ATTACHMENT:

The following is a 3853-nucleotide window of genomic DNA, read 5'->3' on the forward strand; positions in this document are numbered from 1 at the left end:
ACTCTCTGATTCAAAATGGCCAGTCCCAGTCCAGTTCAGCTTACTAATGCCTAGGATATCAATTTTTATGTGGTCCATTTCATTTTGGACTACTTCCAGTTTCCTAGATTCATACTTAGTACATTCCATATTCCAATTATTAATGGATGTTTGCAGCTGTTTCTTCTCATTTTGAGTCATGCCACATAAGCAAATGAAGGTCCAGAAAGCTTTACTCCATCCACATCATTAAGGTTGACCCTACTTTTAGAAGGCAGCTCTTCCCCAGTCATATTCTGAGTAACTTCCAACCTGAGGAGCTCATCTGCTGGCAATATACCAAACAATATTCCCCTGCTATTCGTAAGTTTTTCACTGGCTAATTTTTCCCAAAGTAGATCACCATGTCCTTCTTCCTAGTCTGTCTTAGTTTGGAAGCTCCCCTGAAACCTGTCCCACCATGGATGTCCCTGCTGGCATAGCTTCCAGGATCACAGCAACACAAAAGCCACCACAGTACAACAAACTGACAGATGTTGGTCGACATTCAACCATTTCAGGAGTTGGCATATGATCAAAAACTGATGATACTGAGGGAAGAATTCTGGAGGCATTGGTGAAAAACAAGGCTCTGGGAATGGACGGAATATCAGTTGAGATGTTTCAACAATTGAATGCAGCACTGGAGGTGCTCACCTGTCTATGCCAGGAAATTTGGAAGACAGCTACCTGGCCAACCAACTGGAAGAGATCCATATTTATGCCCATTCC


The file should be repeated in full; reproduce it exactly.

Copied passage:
The following is a 3853-nucleotide window of genomic DNA, read 5'->3' on the forward strand; positions in this document are numbered from 1 at the left end:
ACTCTCTGATTCAAAATGGCCAGTCCCAGTCCAGTTCAGCTTACTAATGCCTAGGATATCAATTTTTATGTGGTCCATTTCATTTTGGACTACTTCCAGTTTCCTAGATTCATACTTAGTACATTCCATATTCCAATTATTAATGGATGTTTGCAGCTGTTTCTTCTCATTTTGAGTCATGCCACATAAGCAAATGAAGGTCCAGAAAGCTTTACTCCATCCACATCATTAAGGTTGACCCTACTTTTAGAAGGCAGCTCTTCCCCAGTCATATTCTGAGTAACTTCCAACCTGAGGAGCTCATCTGCTGGCAATATACCAAACAATATTCCCCTGCTATTCGTAAGTTTTTCACTGGCTAATTTTTCCCAAAGTAGATCACCATGTCCTTCTTCCTAGTCTGTCTTAGTTTGGAAGCTCCCCTGAAACCTGTCCCACCATGGATGTCCCTGCTGGCATAGCTTCCAGGATCACAGCAACACAAAAGCCACCACAGTACAACAAACTGACAGATGTTGGTCGACATTCAACCATTTCAGGAGTTGGCATATGATCAAAAACTGATGATACTGAGGGAAGAATTCTGGAGGCATTGGTGAAAAACAAGGCTCTGGGAATGGACGGAATATCAGTTGAGATGTTTCAACAATTGAATGCAGCACTGGAGGTGCTCACCTGTCTATGCCAGGAAATTTGGAAGACAGCTACCTGGCCAACCAACTGGAAGAGATCCATATTTATGCCCATTCC